With the calendar now in November, we have officially hit the most wonderful time of the year.
Wait, did you just pause when reading that?
While the holidays should be a lovely time for family togetherness and personal reflection, it often doesn’t turn out that way. An overscheduled calendar, demanding relatives, and financial strain can sometimes make what should be a merry season not so merry. The good news is it doesn’t have to be that way. Here are five intentional ways to approach the holiday season so it is, indeed, a bright spot this year.
Reminisce. The best way to consider how you want to approach the upcoming season is by looking back. What have been moments over the years that you have just loved? What are things you wish were a part of how you celebrate? What traditions do you follow now? How do you decorate? How do you honor others? How do you take care of yourself during this time?
Know what you want. The first step for having a holiday season that brings you joy is knowing what you and those you care for most need to feel happy, healthy, whole, and loved this holiday season. After looking back, it is time to really focus on this year. What feeling do you most want to have this year? What do you wish for your loved ones? What experiences would allow you to have a glorious time this year? Maybe you want more simple moments or less expenses, more decorations or more quiet time, more time to serve others or fewer places to be. Maybe some traditions need to be let go or new ones need to be started. How would you like to honor people in your life?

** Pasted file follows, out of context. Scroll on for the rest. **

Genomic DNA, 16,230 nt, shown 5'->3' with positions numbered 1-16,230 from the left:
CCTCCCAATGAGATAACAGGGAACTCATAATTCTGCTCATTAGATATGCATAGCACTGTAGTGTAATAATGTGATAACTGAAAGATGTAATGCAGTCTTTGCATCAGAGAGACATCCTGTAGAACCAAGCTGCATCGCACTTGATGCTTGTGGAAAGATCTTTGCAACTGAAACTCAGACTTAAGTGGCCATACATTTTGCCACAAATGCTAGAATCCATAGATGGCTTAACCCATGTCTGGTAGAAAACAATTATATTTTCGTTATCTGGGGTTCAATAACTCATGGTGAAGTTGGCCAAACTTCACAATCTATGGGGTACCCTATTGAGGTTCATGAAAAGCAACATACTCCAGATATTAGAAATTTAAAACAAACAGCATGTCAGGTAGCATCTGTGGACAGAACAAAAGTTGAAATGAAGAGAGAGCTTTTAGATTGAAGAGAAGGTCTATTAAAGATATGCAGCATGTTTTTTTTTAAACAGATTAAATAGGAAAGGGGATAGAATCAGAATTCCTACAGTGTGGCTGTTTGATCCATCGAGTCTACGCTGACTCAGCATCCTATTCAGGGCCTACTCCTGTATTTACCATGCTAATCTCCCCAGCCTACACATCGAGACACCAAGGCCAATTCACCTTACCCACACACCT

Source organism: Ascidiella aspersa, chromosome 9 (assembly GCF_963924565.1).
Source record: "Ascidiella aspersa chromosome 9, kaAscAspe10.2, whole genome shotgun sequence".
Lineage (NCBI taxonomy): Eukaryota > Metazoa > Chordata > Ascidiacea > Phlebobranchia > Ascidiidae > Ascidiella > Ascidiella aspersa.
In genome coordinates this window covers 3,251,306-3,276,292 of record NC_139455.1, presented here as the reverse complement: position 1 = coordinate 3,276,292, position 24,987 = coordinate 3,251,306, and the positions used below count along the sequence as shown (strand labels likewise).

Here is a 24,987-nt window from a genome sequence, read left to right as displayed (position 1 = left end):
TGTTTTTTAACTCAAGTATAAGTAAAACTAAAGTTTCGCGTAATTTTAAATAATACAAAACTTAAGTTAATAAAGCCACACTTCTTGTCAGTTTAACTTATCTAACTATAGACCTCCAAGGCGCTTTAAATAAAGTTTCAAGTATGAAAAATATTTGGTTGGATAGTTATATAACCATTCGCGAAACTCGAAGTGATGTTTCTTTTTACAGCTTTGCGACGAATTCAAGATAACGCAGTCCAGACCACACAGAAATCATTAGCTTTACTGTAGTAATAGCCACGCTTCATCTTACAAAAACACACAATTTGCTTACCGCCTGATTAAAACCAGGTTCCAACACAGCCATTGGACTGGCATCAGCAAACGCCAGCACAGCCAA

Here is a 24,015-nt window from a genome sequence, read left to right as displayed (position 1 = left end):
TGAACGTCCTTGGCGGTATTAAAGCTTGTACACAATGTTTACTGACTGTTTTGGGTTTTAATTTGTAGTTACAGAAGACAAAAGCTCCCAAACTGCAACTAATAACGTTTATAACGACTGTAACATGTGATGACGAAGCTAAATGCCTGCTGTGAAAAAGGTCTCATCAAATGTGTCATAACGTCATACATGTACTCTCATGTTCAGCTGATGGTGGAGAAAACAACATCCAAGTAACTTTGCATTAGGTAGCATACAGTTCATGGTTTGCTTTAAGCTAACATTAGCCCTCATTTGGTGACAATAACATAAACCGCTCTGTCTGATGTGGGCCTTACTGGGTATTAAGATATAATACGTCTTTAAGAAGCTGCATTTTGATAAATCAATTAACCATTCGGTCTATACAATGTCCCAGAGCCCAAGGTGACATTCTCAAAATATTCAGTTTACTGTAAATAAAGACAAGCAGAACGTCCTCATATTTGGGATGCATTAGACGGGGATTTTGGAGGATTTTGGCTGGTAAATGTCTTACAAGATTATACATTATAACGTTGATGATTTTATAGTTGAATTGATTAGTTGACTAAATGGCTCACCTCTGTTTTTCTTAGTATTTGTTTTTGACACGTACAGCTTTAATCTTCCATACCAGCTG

Know your limit. Soon, invitations, holiday greetings, and wish lists will start rolling in. Before they do, get really clear about how much you can and want to do. How many nights do you want to be away from your house each week? Will you accept every invitation that you are offered or pick and choose the ones that bring you the greatest joy or sense of connection? What can you afford to spend on gifts without putting yourself in debt or stressing yourself out? Really determine your limit and then find ways to keep to it. Come up with creative gifts you can make. Be honest when you turn down an invitation. Honoring your truth and circumstances is a way of honoring others.
Set boundaries and expectations. Is one of the reasons you hate the holidays because you always see the aunt who insists on commenting on your weight, children (or lack thereof), or job? This year, it’s time to teach Aunt Doris how to treat you (politely, of course). When she starts in, simply look at her and say, “this isn’t a productive conversation for us to have” and change the subject. Moreover, if you are going to be doing things differently this year, set expectations early and clearly with family members. ** Look for more on this one next week!
Take care of yourself. When things get busy, it is easy to let our own self-care go in order to make time. We eat less healthy, drink less water, sleep less, move less, and give ourselves less of what we need in order to give others more. Here’s the catch, though: that solution actually drains us and leaves us less able to care for others long term. Make sure there are several things you are doing every day, even when things are frantic, to care for you. A healthy and whole you is always a happier you.